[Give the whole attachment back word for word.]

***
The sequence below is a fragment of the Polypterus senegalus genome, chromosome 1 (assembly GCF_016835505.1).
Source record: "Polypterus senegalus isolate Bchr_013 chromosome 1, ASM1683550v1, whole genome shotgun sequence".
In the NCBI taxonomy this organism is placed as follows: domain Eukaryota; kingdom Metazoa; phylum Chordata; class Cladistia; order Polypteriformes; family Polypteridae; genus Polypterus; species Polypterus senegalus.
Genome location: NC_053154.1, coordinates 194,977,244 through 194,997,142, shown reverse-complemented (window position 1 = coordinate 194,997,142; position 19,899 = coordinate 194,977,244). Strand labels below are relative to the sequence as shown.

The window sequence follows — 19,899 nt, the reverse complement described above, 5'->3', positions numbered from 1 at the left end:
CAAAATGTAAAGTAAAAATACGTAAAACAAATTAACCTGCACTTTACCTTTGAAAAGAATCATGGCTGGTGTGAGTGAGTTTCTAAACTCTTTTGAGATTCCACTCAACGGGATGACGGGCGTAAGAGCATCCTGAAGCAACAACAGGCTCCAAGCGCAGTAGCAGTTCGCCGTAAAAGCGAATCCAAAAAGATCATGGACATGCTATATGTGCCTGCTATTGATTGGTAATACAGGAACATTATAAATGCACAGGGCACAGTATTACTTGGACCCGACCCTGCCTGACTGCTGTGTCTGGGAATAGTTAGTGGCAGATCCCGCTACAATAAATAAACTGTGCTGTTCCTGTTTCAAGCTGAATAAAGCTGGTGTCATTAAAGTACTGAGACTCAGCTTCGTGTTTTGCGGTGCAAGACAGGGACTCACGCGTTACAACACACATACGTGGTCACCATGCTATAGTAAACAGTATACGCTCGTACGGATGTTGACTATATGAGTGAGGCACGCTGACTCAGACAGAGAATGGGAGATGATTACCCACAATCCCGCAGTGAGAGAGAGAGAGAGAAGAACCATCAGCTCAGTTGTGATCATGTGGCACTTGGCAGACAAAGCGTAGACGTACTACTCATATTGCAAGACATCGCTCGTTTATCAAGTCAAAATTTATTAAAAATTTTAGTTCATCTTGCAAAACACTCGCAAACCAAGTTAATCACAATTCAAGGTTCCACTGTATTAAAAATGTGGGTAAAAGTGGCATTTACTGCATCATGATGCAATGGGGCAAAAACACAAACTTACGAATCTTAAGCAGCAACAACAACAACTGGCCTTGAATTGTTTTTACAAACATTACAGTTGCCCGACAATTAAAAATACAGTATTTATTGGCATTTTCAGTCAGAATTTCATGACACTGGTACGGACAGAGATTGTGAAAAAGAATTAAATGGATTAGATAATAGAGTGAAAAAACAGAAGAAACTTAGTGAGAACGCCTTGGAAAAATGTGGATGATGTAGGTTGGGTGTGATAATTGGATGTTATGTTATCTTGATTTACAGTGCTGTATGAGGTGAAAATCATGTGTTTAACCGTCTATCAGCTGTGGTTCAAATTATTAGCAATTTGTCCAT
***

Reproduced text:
The sequence below is a fragment of the Polypterus senegalus genome, chromosome 1 (assembly GCF_016835505.1).
Source record: "Polypterus senegalus isolate Bchr_013 chromosome 1, ASM1683550v1, whole genome shotgun sequence".
In the NCBI taxonomy this organism is placed as follows: domain Eukaryota; kingdom Metazoa; phylum Chordata; class Cladistia; order Polypteriformes; family Polypteridae; genus Polypterus; species Polypterus senegalus.
Genome location: NC_053154.1, coordinates 194,977,244 through 194,997,142, shown reverse-complemented (window position 1 = coordinate 194,997,142; position 19,899 = coordinate 194,977,244). Strand labels below are relative to the sequence as shown.

The window sequence follows — 19,899 nt, the reverse complement described above, 5'->3', positions numbered from 1 at the left end:
CAAAATGTAAAGTAAAAATACGTAAAACAAATTAACCTGCACTTTACCTTTGAAAAGAATCATGGCTGGTGTGAGTGAGTTTCTAAACTCTTTTGAGATTCCACTCAACGGGATGACGGGCGTAAGAGCATCCTGAAGCAACAACAGGCTCCAAGCGCAGTAGCAGTTCGCCGTAAAAGCGAATCCAAAAAGATCATGGACATGCTATATGTGCCTGCTATTGATTGGTAATACAGGAACATTATAAATGCACAGGGCACAGTATTACTTGGACCCGACCCTGCCTGACTGCTGTGTCTGGGAATAGTTAGTGGCAGATCCCGCTACAATAAATAAACTGTGCTGTTCCTGTTTCAAGCTGAATAAAGCTGGTGTCATTAAAGTACTGAGACTCAGCTTCGTGTTTTGCGGTGCAAGACAGGGACTCACGCGTTACAACACACATACGTGGTCACCATGCTATAGTAAACAGTATACGCTCGTACGGATGTTGACTATATGAGTGAGGCACGCTGACTCAGACAGAGAATGGGAGATGATTACCCACAATCCCGCAGTGAGAGAGAGAGAGAGAAGAACCATCAGCTCAGTTGTGATCATGTGGCACTTGGCAGACAAAGCGTAGACGTACTACTCATATTGCAAGACATCGCTCGTTTATCAAGTCAAAATTTATTAAAAATTTTAGTTCATCTTGCAAAACACTCGCAAACCAAGTTAATCACAATTCAAGGTTCCACTGTATTAAAAATGTGGGTAAAAGTGGCATTTACTGCATCATGATGCAATGGGGCAAAAACACAAACTTACGAATCTTAAGCAGCAACAACAACAACTGGCCTTGAATTGTTTTTACAAACATTACAGTTGCCCGACAATTAAAAATACAGTATTTATTGGCATTTTCAGTCAGAATTTCATGACACTGGTACGGACAGAGATTGTGAAAAAGAATTAAATGGATTAGATAATAGAGTGAAAAAACAGAAGAAACTTAGTGAGAACGCCTTGGAAAAATGTGGATGATGTAGGTTGGGTGTGATAATTGGATGTTATGTTATCTTGATTTACAGTGCTGTATGAGGTGAAAATCATGTGTTTAACCGTCTATCAGCTGTGGTTCAAATTATTAGCAATTTGTCCAT